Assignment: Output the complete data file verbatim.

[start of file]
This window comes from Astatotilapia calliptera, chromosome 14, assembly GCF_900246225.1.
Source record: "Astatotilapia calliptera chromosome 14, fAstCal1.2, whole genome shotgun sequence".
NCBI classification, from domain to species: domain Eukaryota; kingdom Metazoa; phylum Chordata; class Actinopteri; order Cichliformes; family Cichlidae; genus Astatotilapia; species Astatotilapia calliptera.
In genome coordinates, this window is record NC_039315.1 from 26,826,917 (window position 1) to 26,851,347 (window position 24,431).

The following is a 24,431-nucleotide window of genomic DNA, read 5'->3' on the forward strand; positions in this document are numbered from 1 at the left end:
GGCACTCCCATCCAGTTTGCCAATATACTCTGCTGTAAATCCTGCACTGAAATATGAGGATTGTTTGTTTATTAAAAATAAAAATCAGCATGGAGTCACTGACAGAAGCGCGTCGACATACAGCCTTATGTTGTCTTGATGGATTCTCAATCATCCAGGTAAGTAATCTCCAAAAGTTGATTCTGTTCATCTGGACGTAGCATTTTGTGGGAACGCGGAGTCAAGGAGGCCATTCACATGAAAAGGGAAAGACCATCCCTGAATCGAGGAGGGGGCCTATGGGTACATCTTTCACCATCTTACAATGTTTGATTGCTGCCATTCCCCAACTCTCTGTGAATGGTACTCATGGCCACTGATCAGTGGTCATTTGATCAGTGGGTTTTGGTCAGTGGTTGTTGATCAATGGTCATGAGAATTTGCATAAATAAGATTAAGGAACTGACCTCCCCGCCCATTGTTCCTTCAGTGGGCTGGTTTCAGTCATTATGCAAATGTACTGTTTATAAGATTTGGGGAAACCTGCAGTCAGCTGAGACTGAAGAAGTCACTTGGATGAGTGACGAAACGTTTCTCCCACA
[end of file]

This window comes from Astatotilapia calliptera, chromosome 14, assembly GCF_900246225.1.
Source record: "Astatotilapia calliptera chromosome 14, fAstCal1.2, whole genome shotgun sequence".
NCBI classification, from domain to species: domain Eukaryota; kingdom Metazoa; phylum Chordata; class Actinopteri; order Cichliformes; family Cichlidae; genus Astatotilapia; species Astatotilapia calliptera.
In genome coordinates, this window is record NC_039315.1 from 26,826,917 (window position 1) to 26,851,347 (window position 24,431).

The following is a 24,431-nucleotide window of genomic DNA, read 5'->3' on the forward strand; positions in this document are numbered from 1 at the left end:
GGCACTCCCATCCAGTTTGCCAATATACTCTGCTGTAAATCCTGCACTGAAATATGAGGATTGTTTGTTTATTAAAAATAAAAATCAGCATGGAGTCACTGACAGAAGCGCGTCGACATACAGCCTTATGTTGTCTTGATGGATTCTCAATCATCCAGGTAAGTAATCTCCAAAAGTTGATTCTGTTCATCTGGACGTAGCATTTTGTGGGAACGCGGAGTCAAGGAGGCCATTCACATGAAAAGGGAAAGACCATCCCTGAATCGAGGAGGGGGCCTATGGGTACATCTTTCACCATCTTACAATGTTTGATTGCTGCCATTCCCCAACTCTCTGTGAATGGTACTCATGGCCACTGATCAGTGGTCATTTGATCAGTGGGTTTTGGTCAGTGGTTGTTGATCAATGGTCATGAGAATTTGCATAAATAAGATTAAGGAACTGACCTCCCCGCCCATTGTTCCTTCAGTGGGCTGGTTTCAGTCATTATGCAAATGTACTGTTTATAAGATTTGGGGAAACCTGCAGTCAGCTGAGACTGAAGAAGTCACTTGGATGAGTGACGAAACGTTTCTCCCACA